By: Jeffrey Haeni, Deputy Assistant Administrator, USAID Bureau for Economic Growth, Education and Environment
The conditions can be dangerous and the pay low. Still, ASM is an important source of livelihoods for millions of people and tends to pay more than other options in many developing countries.
While a country’s mineral wealth can translate into widespread prosperity and social progress, too often this wealth leads to a downward spiral of corruption and violent conflict. In many developing countries, illegal and unregulated mining, particularly ASM, contributes to armed conflict, funds criminal networks, and damages the environment.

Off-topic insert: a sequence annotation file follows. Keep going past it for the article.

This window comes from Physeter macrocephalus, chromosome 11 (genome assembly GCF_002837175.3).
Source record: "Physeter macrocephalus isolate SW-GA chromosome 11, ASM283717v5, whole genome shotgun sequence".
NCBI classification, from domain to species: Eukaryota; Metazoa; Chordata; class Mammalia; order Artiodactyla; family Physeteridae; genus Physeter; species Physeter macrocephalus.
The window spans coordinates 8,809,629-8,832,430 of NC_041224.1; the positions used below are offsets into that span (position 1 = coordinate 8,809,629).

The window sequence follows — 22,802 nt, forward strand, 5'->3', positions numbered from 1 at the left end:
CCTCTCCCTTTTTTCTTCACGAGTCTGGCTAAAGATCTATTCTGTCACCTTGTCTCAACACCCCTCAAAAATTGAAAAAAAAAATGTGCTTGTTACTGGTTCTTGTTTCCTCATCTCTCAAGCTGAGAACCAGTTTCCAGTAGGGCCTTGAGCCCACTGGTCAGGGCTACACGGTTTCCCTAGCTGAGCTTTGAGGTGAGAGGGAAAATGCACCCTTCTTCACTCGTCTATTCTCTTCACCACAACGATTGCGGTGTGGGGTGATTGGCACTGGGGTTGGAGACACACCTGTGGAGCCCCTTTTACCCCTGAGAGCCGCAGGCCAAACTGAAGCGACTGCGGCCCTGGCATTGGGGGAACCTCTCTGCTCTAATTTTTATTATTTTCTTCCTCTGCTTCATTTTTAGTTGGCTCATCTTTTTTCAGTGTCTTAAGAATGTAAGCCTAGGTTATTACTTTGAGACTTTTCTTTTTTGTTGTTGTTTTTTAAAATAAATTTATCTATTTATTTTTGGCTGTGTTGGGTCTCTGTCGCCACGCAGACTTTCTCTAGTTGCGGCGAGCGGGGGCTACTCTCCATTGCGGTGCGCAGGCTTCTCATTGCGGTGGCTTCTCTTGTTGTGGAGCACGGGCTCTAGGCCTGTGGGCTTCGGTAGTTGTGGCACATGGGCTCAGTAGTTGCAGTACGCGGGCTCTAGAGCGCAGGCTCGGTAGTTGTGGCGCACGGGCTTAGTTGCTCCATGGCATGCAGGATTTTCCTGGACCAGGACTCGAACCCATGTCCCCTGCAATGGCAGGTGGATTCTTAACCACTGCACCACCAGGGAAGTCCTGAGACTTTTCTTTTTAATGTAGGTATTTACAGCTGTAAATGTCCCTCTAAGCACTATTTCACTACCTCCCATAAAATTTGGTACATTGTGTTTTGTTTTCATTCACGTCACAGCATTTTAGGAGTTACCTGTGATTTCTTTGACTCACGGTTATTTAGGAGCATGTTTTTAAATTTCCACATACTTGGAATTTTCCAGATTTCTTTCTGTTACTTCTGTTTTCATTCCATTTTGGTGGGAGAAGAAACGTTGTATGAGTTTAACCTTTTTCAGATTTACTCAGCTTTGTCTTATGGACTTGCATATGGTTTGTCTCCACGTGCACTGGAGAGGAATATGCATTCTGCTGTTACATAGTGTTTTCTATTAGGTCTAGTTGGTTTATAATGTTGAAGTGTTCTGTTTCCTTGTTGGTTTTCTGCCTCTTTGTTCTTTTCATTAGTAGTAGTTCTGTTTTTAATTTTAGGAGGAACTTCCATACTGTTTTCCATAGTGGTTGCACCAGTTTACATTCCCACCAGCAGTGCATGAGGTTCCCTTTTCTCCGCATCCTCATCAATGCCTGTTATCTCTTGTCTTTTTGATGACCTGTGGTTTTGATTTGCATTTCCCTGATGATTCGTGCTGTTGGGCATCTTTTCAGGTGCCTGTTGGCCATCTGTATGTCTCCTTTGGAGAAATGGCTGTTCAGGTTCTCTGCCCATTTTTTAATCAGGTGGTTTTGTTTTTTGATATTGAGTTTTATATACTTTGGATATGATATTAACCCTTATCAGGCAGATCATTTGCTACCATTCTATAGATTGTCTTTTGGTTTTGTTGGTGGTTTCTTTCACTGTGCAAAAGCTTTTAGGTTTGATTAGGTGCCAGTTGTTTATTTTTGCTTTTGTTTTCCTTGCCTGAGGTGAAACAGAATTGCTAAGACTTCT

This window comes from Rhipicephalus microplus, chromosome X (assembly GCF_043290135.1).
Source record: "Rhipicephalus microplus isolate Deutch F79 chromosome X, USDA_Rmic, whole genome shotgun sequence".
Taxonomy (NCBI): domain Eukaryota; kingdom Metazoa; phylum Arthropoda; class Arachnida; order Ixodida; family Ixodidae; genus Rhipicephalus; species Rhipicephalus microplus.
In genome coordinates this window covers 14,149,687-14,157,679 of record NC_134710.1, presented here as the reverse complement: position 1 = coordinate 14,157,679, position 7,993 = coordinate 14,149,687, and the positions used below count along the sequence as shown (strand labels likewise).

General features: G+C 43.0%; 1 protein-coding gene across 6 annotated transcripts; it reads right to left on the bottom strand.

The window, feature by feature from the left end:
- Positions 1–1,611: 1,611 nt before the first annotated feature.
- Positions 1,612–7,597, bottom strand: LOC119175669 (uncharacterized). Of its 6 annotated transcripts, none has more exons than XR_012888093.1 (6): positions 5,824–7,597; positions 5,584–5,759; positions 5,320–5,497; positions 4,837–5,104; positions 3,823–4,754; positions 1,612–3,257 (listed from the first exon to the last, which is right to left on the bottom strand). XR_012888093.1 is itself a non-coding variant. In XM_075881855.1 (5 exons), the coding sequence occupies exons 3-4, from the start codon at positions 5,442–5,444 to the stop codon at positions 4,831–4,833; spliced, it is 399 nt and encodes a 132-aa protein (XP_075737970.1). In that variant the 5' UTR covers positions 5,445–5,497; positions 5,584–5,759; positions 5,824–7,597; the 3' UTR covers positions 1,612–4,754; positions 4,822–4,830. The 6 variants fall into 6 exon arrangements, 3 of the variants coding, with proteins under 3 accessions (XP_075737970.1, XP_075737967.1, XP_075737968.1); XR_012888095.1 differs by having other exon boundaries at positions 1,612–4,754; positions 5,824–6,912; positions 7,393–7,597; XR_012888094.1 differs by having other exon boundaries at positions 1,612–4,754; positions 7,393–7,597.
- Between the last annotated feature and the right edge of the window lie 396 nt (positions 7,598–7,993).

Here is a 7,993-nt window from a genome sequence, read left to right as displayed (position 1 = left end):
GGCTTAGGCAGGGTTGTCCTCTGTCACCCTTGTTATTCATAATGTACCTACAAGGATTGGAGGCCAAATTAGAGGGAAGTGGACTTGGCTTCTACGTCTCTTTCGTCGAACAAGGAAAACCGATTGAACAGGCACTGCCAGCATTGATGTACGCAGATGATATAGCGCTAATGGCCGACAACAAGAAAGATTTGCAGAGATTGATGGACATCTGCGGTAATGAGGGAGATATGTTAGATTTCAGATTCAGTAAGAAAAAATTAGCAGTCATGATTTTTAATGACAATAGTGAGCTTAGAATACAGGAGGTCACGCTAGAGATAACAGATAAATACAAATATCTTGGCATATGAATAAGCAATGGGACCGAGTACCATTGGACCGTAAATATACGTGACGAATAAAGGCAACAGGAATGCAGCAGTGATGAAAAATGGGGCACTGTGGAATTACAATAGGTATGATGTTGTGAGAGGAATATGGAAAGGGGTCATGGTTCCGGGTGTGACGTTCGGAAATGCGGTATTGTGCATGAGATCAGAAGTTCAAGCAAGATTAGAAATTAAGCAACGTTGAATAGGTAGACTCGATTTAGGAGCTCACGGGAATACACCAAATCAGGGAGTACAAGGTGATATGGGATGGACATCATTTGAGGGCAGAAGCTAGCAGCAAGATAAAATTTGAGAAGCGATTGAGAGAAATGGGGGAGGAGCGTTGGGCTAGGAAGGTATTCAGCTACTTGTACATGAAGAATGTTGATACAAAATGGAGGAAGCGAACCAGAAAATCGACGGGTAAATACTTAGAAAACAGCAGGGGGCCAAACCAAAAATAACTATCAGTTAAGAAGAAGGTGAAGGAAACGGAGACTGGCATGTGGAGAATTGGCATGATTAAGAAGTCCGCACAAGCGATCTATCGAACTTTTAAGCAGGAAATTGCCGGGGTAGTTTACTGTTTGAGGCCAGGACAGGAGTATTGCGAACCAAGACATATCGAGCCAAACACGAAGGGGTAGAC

To help address these challenges, USAID is working with governments, civil society, communities, and the private sector to reduce the negative impacts of ASM, and ensure that the wealth generated contributes to more inclusive economic growth and development.